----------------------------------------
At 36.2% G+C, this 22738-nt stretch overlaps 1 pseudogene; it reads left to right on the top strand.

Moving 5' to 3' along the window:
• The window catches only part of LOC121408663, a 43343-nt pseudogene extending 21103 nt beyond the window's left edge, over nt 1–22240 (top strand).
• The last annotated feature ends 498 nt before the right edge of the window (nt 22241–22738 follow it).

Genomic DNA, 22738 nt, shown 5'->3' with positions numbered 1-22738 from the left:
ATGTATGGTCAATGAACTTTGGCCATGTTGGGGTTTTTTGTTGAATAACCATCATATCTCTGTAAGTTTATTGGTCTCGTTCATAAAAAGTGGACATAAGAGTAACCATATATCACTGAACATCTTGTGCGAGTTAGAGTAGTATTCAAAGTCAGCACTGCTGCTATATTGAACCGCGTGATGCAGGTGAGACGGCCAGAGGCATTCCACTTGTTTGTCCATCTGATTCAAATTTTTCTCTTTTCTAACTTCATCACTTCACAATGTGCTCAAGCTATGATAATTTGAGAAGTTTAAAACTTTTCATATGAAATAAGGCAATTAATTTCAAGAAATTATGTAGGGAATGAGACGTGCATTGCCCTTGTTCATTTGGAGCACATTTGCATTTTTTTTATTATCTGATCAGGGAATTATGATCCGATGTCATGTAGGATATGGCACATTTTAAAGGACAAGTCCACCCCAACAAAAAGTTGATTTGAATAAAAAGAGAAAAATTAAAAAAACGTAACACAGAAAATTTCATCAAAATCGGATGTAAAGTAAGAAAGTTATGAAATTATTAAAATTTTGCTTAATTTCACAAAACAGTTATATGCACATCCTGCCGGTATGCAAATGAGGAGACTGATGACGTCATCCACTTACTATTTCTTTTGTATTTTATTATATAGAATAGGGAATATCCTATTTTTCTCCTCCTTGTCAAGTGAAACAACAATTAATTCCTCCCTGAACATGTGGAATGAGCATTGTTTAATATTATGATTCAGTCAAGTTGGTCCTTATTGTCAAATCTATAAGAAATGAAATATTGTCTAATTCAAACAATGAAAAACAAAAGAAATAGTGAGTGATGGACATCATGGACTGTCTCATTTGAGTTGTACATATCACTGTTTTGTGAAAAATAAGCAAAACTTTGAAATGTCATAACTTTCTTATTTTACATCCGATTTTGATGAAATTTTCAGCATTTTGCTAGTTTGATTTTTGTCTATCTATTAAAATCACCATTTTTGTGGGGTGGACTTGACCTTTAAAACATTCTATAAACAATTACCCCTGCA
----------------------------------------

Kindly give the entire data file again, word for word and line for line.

At 36.2% G+C, this 22738-nt stretch overlaps 1 pseudogene; it reads left to right on the top strand.

Moving 5' to 3' along the window:
• The window catches only part of LOC121408663, a 43343-nt pseudogene extending 21103 nt beyond the window's left edge, over nt 1–22240 (top strand).
• The last annotated feature ends 498 nt before the right edge of the window (nt 22241–22738 follow it).

Genomic DNA, 22738 nt, shown 5'->3' with positions numbered 1-22738 from the left:
ATGTATGGTCAATGAACTTTGGCCATGTTGGGGTTTTTTGTTGAATAACCATCATATCTCTGTAAGTTTATTGGTCTCGTTCATAAAAAGTGGACATAAGAGTAACCATATATCACTGAACATCTTGTGCGAGTTAGAGTAGTATTCAAAGTCAGCACTGCTGCTATATTGAACCGCGTGATGCAGGTGAGACGGCCAGAGGCATTCCACTTGTTTGTCCATCTGATTCAAATTTTTCTCTTTTCTAACTTCATCACTTCACAATGTGCTCAAGCTATGATAATTTGAGAAGTTTAAAACTTTTCATATGAAATAAGGCAATTAATTTCAAGAAATTATGTAGGGAATGAGACGTGCATTGCCCTTGTTCATTTGGAGCACATTTGCATTTTTTTTATTATCTGATCAGGGAATTATGATCCGATGTCATGTAGGATATGGCACATTTTAAAGGACAAGTCCACCCCAACAAAAAGTTGATTTGAATAAAAAGAGAAAAATTAAAAAAACGTAACACAGAAAATTTCATCAAAATCGGATGTAAAGTAAGAAAGTTATGAAATTATTAAAATTTTGCTTAATTTCACAAAACAGTTATATGCACATCCTGCCGGTATGCAAATGAGGAGACTGATGACGTCATCCACTTACTATTTCTTTTGTATTTTATTATATAGAATAGGGAATATCCTATTTTTCTCCTCCTTGTCAAGTGAAACAACAATTAATTCCTCCCTGAACATGTGGAATGAGCATTGTTTAATATTATGATTCAGTCAAGTTGGTCCTTATTGTCAAATCTATAAGAAATGAAATATTGTCTAATTCAAACAATGAAAAACAAAAGAAATAGTGAGTGATGGACATCATGGACTGTCTCATTTGAGTTGTACATATCACTGTTTTGTGAAAAATAAGCAAAACTTTGAAATGTCATAACTTTCTTATTTTACATCCGATTTTGATGAAATTTTCAGCATTTTGCTAGTTTGATTTTTGTCTATCTATTAAAATCACCATTTTTGTGGGGTGGACTTGACCTTTAAAACATTCTATAAACAATTACCCCTGCA